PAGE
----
New York , NY
Let there be no doubt about it – DigitalLife is an end user show. The first day was Industry Day but the place was flooded with end users. This is the 18 – 30 year old crowd, mostly male, that loves games and gadgets. The show floor is only about 1/3 of the Jacob Javits Convention Center, thus relatively small. One has the impression that this is PC Expo in different clothing. Yes, Nokia and Verizon are here, which gives it a mobile and connectivity angle, but the vast majority of the floor is focused on PCs, media devices and game play including a tournament play area.
When it comes to gamers and the connected, this is a slice of New York. Just like a piece of pizza. But it is just that – not a full reflection of New York and the dimensions of society here.
Don MacDonald, VP and GM Digital Home Group, Intel, gave the same talk as he did at CEATEC. As some measure of the end use acceptance of the message, it appeared that at least 50% of the audience was high school students and the auditorium was still not packed.
Peter Moore, Corporate VP, Worldwide Marketing and Publishing, HED, Microsoft, gave the Xbox 360 rally. The auditorium was packed and they loved it. As the video clips rolled of the game titles each got its own response. Microsoft is seizing the high ground of beating PS3 to market and the players are ready. The support for iPod and PSP also got a good response.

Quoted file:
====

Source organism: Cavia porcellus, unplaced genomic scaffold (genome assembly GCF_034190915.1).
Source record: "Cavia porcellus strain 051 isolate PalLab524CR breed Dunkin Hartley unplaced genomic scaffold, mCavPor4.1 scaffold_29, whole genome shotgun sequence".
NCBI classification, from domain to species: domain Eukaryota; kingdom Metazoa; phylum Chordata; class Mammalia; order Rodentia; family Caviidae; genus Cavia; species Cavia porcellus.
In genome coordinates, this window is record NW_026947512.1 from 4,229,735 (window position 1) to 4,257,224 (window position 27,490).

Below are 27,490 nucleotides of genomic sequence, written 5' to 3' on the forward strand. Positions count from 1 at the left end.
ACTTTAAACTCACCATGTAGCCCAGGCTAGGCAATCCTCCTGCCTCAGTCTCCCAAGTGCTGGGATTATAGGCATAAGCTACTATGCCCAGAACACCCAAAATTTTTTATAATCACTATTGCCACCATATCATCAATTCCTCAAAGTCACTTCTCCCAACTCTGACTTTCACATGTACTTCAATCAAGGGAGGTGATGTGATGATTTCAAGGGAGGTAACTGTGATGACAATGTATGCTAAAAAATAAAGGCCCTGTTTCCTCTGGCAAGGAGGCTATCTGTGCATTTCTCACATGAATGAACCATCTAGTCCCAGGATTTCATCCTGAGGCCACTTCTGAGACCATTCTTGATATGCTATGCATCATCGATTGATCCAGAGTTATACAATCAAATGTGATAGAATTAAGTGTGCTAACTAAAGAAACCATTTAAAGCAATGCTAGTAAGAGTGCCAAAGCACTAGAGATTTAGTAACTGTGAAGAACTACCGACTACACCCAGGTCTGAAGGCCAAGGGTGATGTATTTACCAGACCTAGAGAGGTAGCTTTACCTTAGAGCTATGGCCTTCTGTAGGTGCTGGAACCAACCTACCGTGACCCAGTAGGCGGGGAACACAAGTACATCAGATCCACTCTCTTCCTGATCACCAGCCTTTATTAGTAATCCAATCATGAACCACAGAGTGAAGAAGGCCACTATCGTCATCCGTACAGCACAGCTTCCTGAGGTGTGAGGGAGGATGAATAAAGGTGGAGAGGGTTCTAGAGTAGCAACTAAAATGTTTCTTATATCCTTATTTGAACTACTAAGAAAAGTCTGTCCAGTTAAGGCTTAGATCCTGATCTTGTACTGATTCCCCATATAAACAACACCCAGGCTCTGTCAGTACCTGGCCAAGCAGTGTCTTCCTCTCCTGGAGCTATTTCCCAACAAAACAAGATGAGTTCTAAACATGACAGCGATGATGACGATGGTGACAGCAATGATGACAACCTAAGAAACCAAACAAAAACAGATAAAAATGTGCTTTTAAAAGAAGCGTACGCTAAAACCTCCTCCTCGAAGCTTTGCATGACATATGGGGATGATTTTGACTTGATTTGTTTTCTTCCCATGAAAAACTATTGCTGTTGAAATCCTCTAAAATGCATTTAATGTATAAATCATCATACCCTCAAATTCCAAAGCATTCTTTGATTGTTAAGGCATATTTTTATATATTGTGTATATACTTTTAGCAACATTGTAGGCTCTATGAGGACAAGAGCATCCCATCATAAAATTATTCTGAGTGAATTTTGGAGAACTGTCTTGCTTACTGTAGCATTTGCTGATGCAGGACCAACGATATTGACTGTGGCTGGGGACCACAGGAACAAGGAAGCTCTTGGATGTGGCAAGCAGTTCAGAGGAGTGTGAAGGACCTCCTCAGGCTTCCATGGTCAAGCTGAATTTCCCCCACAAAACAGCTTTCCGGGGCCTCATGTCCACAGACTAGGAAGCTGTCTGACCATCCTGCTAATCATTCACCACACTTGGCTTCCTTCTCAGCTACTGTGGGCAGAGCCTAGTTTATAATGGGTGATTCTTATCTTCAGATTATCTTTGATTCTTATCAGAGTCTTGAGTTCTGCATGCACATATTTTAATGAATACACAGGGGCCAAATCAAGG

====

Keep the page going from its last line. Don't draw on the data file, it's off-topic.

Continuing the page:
Is ATI Worried?
Hardly. With Intel showing off 300mm system-on-a-chip (SOC) wafers that includes graphics, the WAVE wanted to know – is Intel’s SOC for the home a serious issue? When we asked ATI, they said:
TiVo Lines Them Up and Gives Them Away
It is the classic – give the razor away to make money on the blades. TiVo had a mock funeral to bury the VCR which they claim “never lived up to its promise for easy and convenient television recording.” TiVo was giving away 100’s of TiVo Series2 units for those that brought in a VCR tape. All one had to do was to sign up for the TiVo subscription. The new owners were walking out of the convention center in droves carrying their big TiVo boxes. They were all like walking billboards.